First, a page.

ROYERSFORD PA – Some area families are expected to spend hours creating perfect costumes for both a spooky Halloween and its locally scheduled accompanying parades. The scariest part of the holiday, though, according to doctors, may be the amount of fat, sugar and calories consumed by trick-or-treaters.
In visiting just 15 homes on Halloween night, or in picking up edibles distributed along parade routes, the average trick-or-treater can collect up to 60 pieces of “fun-sized” candy. A recent hospital study that looked at the content in a bag of typical Halloween treats found it to be equivalent to 4,800 calories, one-and-a-half cups of fat, and three cups of sugar.
“Halloween and candy are synonymous, but it’s important to provide sweets in moderation and focus on the fun and family time of the event … not the candy,” says Dr. Stephanie Walsh, medical director of child wellness at Children’s Healthcare of Atlanta, which conducted the research.
That fun includes the parades, now planned for:
- Boyertown, Saturday (Oct. 20) at 7 p.m., starting at the Boyertown Elementary School, Boyertown Junior High West, and Federal-Mogul parking lots. A Sunday (Oct. 21) rain date is planned. The parade is sponsored by the Boyertown Jaycees. For more information, call 610-385-4797;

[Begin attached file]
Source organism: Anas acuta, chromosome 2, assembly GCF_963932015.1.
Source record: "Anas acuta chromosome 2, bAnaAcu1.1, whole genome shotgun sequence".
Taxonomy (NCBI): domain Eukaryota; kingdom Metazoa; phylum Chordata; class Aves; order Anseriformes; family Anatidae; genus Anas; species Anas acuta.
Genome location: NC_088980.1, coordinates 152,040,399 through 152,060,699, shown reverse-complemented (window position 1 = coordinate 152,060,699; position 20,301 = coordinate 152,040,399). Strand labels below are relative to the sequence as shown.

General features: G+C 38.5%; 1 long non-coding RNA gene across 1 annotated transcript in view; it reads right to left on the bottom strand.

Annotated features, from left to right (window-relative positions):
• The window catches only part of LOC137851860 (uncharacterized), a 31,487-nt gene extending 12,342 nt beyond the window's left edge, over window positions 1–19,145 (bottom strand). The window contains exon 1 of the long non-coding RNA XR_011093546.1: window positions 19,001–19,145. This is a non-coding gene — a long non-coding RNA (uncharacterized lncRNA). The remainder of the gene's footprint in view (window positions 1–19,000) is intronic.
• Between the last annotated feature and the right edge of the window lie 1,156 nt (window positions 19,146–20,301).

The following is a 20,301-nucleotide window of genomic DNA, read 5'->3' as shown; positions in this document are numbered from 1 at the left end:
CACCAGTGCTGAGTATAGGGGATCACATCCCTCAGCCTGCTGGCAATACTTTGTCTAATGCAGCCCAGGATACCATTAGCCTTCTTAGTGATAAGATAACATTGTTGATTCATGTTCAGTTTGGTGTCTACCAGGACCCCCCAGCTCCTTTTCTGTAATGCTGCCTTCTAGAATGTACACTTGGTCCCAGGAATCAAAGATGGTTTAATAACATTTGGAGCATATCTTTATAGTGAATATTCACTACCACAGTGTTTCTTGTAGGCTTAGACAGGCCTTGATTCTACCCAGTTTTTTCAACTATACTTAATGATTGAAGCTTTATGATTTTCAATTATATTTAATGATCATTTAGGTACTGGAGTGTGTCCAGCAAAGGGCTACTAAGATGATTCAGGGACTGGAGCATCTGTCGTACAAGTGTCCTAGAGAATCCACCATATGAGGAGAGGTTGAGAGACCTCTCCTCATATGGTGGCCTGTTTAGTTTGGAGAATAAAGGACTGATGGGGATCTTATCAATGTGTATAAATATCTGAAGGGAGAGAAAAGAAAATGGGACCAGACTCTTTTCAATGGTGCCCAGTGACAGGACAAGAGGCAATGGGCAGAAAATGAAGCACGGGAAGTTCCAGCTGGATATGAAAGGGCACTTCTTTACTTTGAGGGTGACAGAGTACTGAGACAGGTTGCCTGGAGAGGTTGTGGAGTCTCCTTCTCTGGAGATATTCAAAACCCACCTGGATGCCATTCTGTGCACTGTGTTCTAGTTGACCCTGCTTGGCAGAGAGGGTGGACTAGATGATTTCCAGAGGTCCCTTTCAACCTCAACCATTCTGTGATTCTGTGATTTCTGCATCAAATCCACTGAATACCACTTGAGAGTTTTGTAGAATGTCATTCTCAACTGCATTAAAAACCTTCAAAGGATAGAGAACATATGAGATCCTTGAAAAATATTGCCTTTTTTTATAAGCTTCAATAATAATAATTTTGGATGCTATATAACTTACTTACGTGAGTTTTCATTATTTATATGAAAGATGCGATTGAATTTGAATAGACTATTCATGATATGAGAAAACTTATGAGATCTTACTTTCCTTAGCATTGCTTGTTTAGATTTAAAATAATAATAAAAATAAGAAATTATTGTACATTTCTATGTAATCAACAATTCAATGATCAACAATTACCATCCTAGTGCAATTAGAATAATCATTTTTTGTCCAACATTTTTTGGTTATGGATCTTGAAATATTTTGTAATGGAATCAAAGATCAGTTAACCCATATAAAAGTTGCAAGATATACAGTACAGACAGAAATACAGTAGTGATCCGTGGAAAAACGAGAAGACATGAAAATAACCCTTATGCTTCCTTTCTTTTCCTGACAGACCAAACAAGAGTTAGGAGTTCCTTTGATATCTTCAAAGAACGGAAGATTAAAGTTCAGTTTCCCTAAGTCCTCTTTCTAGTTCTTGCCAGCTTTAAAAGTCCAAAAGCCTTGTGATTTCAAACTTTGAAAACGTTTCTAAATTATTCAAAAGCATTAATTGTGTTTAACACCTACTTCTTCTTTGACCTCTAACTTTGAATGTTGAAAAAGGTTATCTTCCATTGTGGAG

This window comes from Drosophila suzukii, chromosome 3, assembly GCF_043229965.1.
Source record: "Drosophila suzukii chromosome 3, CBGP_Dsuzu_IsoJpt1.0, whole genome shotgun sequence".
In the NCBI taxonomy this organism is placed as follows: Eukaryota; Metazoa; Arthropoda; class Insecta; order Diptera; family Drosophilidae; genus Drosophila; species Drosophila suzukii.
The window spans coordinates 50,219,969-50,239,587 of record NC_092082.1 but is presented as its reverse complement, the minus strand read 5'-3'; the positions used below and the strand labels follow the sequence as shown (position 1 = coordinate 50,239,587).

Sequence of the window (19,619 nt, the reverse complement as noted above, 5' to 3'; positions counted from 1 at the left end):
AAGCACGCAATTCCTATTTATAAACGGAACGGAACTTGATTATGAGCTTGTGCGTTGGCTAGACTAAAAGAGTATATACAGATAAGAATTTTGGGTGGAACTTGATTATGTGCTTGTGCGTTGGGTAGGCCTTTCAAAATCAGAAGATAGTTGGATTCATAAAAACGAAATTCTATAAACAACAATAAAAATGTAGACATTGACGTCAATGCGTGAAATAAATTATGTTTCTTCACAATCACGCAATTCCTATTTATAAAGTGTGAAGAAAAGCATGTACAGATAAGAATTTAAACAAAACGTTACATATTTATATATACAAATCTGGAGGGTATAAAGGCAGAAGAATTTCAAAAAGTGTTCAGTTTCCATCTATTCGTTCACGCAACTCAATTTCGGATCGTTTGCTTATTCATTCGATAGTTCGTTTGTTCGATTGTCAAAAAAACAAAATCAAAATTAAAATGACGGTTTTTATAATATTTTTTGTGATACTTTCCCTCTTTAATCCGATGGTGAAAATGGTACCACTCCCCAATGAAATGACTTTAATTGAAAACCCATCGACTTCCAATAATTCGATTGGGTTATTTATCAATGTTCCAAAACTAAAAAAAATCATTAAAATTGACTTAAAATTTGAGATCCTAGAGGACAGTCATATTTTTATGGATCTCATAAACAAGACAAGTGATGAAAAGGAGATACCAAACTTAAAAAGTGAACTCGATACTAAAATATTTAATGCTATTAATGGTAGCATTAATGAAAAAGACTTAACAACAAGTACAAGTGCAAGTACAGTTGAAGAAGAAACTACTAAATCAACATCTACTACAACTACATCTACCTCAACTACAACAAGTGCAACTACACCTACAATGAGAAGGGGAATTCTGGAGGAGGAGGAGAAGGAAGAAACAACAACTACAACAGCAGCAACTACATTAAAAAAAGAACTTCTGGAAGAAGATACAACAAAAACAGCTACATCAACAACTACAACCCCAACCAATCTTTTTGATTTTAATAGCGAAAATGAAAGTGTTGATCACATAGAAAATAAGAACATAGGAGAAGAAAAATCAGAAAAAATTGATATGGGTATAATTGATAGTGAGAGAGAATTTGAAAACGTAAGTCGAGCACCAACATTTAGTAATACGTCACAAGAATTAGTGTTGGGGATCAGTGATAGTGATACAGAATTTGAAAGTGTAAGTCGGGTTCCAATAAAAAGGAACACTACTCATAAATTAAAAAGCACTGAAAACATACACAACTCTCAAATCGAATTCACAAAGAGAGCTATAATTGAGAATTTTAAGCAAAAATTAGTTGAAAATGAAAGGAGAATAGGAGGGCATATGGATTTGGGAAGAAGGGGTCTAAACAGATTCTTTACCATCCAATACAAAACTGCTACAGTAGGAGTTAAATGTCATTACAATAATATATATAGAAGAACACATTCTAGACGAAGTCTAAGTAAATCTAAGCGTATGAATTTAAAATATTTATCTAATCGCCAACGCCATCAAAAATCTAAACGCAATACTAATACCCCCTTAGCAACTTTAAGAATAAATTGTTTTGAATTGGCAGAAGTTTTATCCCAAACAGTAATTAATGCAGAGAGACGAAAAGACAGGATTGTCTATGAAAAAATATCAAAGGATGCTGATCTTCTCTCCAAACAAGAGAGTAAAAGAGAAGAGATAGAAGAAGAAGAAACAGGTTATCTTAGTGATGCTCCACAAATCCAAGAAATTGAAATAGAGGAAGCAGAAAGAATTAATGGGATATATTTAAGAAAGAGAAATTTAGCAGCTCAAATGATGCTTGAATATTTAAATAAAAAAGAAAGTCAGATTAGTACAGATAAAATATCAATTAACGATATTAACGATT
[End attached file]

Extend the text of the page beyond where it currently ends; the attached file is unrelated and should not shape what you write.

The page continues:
- Birdsboro, Saturday from 4-7:30 p.m., leaving from Daniel Boone Senior High’s east parking lot, off of Garey Road. Parade registration is 4-5 p.m. The parade is sponsored by the Birdsboro Rotary Club. An Oct. 27 (Saturday) rain date is planned.
- Royersford, Oct. 22 (Monday) at 7 p.m., on Main Street from Third to Seventh avenues.
- Pottstown, Oct. 24 (Wednesday) at 7 p.m., with the parade route traveling High Street. The parade is sponsored by the Pottstown Rotary Club; and
- Collegeville, also Oct. 24 at 6:30 p.m., starting behind Schrader’s Service Station on Main St. For more information, call Joe Greenwald at 610-220-6454.
Candies with rich ingredients such as chocolate and peanut butter have the highest sugar and fat content, Walsh says. Many specialty Halloween candies, such as candy corn, contain unhealthy amounts of sugar if not consumed in moderation.
The physician suggests providing plenty of water with the sweets, and setting aside time to be active to burn the extra calories consumed; supplying kids with a nutritious meal that includes fruits and vegetables before going to gather candy; and talking to children in advance about boundaries for how many pieces of candy will be eaten on parade or Halloween night (only three to five recommended).
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